The bill, which was posted on the MP's Facebook page, says that the burqa is not a traditional Muslim garment and claims it has been identified as previously being used by males to engage in terrorist activities by hiding their identities.
Marasinghe added that women have previously been informed to remove the burqa before entering certain parts of the country, Sri Lanka news outlet Ada Derana reported.
In his Facebook post announcing the proposal, Marasinghe claimed that the country's Muslim political leaders admitted it was not traditional attire.
Government officials told Sri Lanka's Daily Mirror that evidence from the deadly attacks is pointing to the possibility of a large involvement by women who escaped from the scene wearing burqas.
Several government ministers are in consultation with mosque authorities and President Maithripala Sirisena on the pathway to a possible ban, according to the Mirror.
Of the 22.4 million people in Sri Lanka, about 70 percent of the population is Buddhist while just over 12 percent are Hindu, according to the State Department's 2017 International Religious Freedom Report.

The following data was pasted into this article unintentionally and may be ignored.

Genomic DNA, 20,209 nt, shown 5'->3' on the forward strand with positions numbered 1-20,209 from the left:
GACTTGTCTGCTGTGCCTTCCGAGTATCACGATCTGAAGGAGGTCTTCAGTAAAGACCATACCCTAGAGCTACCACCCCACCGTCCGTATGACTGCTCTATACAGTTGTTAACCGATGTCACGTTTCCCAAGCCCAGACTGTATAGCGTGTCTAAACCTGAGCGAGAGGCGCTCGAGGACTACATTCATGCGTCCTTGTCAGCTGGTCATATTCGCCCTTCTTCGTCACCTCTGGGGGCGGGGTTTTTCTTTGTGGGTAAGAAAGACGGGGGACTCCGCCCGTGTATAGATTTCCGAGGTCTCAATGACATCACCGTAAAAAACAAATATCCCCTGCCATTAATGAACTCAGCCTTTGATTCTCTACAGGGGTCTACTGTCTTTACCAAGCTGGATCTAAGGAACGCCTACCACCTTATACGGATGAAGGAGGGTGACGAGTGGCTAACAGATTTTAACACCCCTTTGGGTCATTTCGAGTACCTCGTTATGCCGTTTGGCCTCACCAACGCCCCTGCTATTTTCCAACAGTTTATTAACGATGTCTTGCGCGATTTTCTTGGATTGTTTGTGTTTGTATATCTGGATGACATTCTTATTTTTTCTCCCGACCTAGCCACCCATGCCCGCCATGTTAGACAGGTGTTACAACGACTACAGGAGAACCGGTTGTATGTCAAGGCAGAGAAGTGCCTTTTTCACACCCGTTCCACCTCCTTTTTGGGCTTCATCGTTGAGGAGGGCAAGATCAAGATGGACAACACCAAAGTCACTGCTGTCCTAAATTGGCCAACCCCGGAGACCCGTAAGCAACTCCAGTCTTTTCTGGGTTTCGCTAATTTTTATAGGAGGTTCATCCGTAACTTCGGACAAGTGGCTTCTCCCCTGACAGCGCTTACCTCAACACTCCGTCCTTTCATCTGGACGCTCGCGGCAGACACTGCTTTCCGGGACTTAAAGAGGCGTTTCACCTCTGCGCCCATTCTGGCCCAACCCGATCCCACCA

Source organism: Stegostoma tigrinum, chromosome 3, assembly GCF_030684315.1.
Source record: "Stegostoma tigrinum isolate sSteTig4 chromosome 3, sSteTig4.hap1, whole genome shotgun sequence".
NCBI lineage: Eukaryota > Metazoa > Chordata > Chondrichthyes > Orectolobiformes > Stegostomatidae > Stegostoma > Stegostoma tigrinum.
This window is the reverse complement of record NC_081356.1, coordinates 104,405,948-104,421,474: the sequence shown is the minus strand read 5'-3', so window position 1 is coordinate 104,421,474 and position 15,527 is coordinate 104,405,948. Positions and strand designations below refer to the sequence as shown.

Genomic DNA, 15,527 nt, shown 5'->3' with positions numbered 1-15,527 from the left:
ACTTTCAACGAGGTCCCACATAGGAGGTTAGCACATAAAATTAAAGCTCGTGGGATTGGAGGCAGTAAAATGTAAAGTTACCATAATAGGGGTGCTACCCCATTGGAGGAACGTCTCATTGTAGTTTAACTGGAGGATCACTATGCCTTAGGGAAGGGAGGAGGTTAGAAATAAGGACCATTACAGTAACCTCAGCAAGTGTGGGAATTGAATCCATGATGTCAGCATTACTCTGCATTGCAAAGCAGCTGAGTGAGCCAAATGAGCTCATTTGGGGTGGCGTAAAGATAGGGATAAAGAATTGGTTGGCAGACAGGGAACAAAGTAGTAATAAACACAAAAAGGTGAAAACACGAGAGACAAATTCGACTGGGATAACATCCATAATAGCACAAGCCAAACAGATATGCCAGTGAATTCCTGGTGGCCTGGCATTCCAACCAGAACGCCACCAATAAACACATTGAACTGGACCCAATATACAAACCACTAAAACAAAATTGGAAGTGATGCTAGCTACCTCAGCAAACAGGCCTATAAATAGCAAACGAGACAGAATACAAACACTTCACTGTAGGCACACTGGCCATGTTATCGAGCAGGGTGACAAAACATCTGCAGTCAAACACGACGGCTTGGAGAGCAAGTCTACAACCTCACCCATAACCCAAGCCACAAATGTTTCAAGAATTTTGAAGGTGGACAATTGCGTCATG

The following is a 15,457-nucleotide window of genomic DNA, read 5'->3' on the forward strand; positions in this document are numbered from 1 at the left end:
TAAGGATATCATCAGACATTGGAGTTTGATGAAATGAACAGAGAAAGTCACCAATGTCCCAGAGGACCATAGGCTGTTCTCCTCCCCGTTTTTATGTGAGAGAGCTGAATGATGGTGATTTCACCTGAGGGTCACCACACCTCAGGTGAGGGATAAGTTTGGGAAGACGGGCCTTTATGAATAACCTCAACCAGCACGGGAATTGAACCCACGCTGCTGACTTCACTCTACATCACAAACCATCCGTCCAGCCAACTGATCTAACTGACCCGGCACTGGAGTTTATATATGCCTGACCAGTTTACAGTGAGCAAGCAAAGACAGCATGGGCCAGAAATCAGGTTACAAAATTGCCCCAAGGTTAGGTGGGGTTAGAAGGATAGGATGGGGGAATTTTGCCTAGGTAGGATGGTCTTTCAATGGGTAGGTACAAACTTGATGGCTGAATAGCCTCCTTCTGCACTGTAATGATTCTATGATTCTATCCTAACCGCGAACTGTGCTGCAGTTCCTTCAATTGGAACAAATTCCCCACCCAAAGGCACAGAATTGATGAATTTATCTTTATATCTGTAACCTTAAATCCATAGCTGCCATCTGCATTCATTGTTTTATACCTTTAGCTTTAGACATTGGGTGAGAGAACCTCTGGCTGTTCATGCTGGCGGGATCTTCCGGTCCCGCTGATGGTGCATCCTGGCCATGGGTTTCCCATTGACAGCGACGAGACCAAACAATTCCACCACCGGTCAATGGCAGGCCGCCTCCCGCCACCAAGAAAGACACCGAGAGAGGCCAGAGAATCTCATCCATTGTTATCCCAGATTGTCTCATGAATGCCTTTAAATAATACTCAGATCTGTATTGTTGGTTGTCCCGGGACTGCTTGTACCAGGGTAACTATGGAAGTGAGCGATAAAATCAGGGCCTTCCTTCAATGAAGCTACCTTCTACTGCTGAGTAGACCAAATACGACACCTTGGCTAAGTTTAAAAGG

The Muslim population sits at around 9.7 percent of the population, while 7.4 percent is Christian.
Several countries in the past year have chosen to ban face veils for public sector workers. In October, leaders of the Muslim country Alergia banned female public sector staff from wearing full-face veils at work.
Egypt also considered banning women from wearing the burqa after a period of instability fueled by violence from radical Islamic groups.
Denmark's facial covering law went into effect on last summer and brings the country in line with similar laws in France and Belgium that prohibit full-body burqas, as well the niqab — Muslim dress which only shows the eyes. Both are rare in Denmark.
The Danish government has contended the law is not aimed at any religion and does not ban headscarves, turbans or the traditional Jewish skull cap.